Land use — After an extended deadline, filed objections to an expanded urban growth boundary are under review

After a two-week extension, the deadline for filing objections to the city of Newberg’s request to add an additional 260 acres into its urban growth boundary has passed. Barton Brierley, the city’s planning and building director, said five objections were submitted. This means they are currently under review by the Department of Land Conservation and Development, which Brierley said can either render a decision or pass the decision on to the Land Conservation Commission.

One of the objections was filed jointly by the Friends of Yamhill County and 1000 Friends of Oregon.

The objection alleges that the city has overestimated the amount of land Newberg will need for industrial development and underestimated the capacity within the existing UGB that could meet those needs.

Sid Friedman, president of Friends of Yamhill County, said the expansion should be rejected because it includes some of the best farmland in the region.

“Agriculture is the No. 2 industry in Oregon and supports tens of thousands of jobs in Yamhill and Marion counties,” Friedman said. “Alternative areas that are by law a higher priority can reasonably accommodate Newberg’s industrial development and can do so in a manner that will cost taxpayers less and produce jobs sooner than the city’s proposed expansion area.”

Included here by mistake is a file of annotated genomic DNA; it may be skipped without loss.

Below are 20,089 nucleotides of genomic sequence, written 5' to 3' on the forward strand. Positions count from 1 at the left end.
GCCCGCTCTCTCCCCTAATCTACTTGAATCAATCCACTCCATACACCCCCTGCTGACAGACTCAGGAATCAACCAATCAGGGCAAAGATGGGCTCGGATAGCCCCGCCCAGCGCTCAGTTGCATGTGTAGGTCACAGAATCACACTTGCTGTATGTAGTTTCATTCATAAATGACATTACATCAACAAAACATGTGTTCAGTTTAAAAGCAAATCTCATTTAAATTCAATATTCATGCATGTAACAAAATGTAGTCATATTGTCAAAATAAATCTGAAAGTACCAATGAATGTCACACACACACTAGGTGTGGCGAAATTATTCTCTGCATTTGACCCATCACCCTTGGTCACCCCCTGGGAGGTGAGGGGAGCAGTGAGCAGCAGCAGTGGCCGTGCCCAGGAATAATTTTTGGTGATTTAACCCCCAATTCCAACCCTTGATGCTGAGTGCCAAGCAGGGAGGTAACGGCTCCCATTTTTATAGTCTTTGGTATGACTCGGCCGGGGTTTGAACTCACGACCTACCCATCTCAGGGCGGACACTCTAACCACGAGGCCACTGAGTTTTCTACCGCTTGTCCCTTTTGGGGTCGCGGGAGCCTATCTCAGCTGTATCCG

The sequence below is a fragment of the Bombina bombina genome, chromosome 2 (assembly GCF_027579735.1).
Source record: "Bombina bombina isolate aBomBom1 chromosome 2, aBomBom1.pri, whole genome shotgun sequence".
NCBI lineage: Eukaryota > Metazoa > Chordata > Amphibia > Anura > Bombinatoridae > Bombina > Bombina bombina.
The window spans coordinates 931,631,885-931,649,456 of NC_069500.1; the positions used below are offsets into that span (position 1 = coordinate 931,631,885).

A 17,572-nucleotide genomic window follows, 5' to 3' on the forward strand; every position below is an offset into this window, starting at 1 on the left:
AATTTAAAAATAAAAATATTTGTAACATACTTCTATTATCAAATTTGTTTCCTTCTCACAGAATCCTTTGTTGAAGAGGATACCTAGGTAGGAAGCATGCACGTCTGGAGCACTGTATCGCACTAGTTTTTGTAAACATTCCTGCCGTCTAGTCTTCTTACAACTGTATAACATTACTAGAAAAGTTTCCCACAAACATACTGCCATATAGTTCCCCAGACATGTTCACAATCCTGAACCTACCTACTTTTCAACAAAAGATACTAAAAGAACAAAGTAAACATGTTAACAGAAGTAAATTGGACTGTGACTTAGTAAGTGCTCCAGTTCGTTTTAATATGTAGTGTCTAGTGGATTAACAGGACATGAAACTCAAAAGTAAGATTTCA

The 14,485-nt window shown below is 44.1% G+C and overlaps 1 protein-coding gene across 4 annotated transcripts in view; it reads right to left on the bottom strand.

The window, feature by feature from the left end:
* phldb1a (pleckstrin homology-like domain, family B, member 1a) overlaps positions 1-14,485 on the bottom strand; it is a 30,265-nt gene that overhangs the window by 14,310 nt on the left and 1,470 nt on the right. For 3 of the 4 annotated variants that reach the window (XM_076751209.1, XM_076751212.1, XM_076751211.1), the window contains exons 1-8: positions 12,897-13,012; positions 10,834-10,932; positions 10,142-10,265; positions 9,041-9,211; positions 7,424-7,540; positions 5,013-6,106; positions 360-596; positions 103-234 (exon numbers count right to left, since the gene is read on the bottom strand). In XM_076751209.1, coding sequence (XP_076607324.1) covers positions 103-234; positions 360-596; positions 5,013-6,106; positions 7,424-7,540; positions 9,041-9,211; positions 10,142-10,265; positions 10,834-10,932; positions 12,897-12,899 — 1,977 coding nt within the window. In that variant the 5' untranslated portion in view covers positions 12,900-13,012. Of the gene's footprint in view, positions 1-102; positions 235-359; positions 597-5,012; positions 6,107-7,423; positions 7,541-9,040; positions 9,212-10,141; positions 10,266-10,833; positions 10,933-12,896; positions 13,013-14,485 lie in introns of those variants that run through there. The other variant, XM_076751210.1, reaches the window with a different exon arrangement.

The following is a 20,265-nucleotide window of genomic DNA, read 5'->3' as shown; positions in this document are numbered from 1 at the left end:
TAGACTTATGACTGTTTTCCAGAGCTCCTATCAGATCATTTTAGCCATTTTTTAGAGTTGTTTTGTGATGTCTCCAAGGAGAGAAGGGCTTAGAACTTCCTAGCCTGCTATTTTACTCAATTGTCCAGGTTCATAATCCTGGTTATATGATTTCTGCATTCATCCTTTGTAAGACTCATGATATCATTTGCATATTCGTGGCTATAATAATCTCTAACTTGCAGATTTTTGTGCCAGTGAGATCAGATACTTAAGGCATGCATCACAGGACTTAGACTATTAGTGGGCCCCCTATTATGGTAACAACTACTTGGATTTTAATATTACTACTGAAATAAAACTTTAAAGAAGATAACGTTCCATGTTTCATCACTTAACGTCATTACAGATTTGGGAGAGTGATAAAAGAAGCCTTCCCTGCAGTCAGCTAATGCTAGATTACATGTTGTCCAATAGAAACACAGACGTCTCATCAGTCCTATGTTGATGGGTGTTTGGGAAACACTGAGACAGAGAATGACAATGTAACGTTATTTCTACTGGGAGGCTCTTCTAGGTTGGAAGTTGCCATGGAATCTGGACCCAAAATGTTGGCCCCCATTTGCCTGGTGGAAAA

He said as a result, the expansion area is too large.

Grace Schaad, who also filed an objection, agreed.

“In order to resolve my objection to the inclusion of high value farm land in the urban growth boundary of the city of Newberg for industrial development, the Department of Land Conservation and Development should remand the proposed UGB expansion with the instructions to remove the high value agricultural land, and direct the City to accommodate industrial development needs on land within the City, on land within the current UGB, on land within the current urban reserve area or on exception land,” Schaad wrote in her objection.

She alleges that Newberg passed over land already in the UGB that could serve the purpose of the expansion, but also land in the exception areas that could accommodate industrial development. She lists the area between Newberg and Dundee and the South Springbrook Road urban reserve area as an example.

Brierley said every claim in the recently filed objections has already been addressed in their findings.

“We’ve looked deeply into 27 locations and the one we selected is the only one that meets requirements of state law,” he said.

He said there is not a timeline set for the Department of Land Conservation and Development to render a decision.

Contract Publishing

Go to top